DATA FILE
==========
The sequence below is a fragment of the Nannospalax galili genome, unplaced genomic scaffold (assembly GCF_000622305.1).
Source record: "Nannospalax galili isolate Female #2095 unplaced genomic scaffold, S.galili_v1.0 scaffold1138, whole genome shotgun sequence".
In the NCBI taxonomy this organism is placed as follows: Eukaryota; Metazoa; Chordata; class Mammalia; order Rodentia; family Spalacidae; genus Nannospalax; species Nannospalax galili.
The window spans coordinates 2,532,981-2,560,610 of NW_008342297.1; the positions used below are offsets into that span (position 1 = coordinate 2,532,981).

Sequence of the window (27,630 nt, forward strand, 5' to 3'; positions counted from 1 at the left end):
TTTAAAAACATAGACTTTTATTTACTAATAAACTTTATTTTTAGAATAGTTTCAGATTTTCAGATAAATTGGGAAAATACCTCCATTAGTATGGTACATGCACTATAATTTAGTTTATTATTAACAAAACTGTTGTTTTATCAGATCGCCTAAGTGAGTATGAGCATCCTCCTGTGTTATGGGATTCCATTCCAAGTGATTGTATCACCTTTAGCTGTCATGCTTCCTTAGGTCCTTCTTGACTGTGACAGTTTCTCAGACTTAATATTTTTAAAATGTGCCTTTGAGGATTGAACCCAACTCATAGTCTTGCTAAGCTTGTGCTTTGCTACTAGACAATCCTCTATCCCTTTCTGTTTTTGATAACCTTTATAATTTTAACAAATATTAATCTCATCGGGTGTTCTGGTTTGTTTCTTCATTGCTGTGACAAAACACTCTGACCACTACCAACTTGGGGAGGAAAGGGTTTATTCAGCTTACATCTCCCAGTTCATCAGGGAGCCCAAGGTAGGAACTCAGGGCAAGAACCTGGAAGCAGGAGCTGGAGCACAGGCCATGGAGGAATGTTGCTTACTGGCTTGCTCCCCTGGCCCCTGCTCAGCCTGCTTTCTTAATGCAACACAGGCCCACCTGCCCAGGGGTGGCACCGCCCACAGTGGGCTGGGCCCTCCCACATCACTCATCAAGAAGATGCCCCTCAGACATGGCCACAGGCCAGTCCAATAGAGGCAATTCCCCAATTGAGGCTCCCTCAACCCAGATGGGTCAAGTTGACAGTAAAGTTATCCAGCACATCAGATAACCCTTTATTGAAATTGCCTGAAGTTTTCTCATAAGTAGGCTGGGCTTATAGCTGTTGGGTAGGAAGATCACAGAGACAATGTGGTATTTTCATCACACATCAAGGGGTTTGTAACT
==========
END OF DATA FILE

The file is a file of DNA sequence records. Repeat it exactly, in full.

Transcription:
The sequence below is a fragment of the Nannospalax galili genome, unplaced genomic scaffold (assembly GCF_000622305.1).
Source record: "Nannospalax galili isolate Female #2095 unplaced genomic scaffold, S.galili_v1.0 scaffold1138, whole genome shotgun sequence".
In the NCBI taxonomy this organism is placed as follows: Eukaryota; Metazoa; Chordata; class Mammalia; order Rodentia; family Spalacidae; genus Nannospalax; species Nannospalax galili.
The window spans coordinates 2,532,981-2,560,610 of NW_008342297.1; the positions used below are offsets into that span (position 1 = coordinate 2,532,981).

Sequence of the window (27,630 nt, forward strand, 5' to 3'; positions counted from 1 at the left end):
TTTAAAAACATAGACTTTTATTTACTAATAAACTTTATTTTTAGAATAGTTTCAGATTTTCAGATAAATTGGGAAAATACCTCCATTAGTATGGTACATGCACTATAATTTAGTTTATTATTAACAAAACTGTTGTTTTATCAGATCGCCTAAGTGAGTATGAGCATCCTCCTGTGTTATGGGATTCCATTCCAAGTGATTGTATCACCTTTAGCTGTCATGCTTCCTTAGGTCCTTCTTGACTGTGACAGTTTCTCAGACTTAATATTTTTAAAATGTGCCTTTGAGGATTGAACCCAACTCATAGTCTTGCTAAGCTTGTGCTTTGCTACTAGACAATCCTCTATCCCTTTCTGTTTTTGATAACCTTTATAATTTTAACAAATATTAATCTCATCGGGTGTTCTGGTTTGTTTCTTCATTGCTGTGACAAAACACTCTGACCACTACCAACTTGGGGAGGAAAGGGTTTATTCAGCTTACATCTCCCAGTTCATCAGGGAGCCCAAGGTAGGAACTCAGGGCAAGAACCTGGAAGCAGGAGCTGGAGCACAGGCCATGGAGGAATGTTGCTTACTGGCTTGCTCCCCTGGCCCCTGCTCAGCCTGCTTTCTTAATGCAACACAGGCCCACCTGCCCAGGGGTGGCACCGCCCACAGTGGGCTGGGCCCTCCCACATCACTCATCAAGAAGATGCCCCTCAGACATGGCCACAGGCCAGTCCAATAGAGGCAATTCCCCAATTGAGGCTCCCTCAACCCAGATGGGTCAAGTTGACAGTAAAGTTATCCAGCACATCAGATAACCCTTTATTGAAATTGCCTGAAGTTTTCTCATAAGTAGGCTGGGCTTATAGCTGTTGGGTAGGAAGATCACAGAGACAATGTGGTATTTTCATCACACATCAAGGGGTTTGTAACT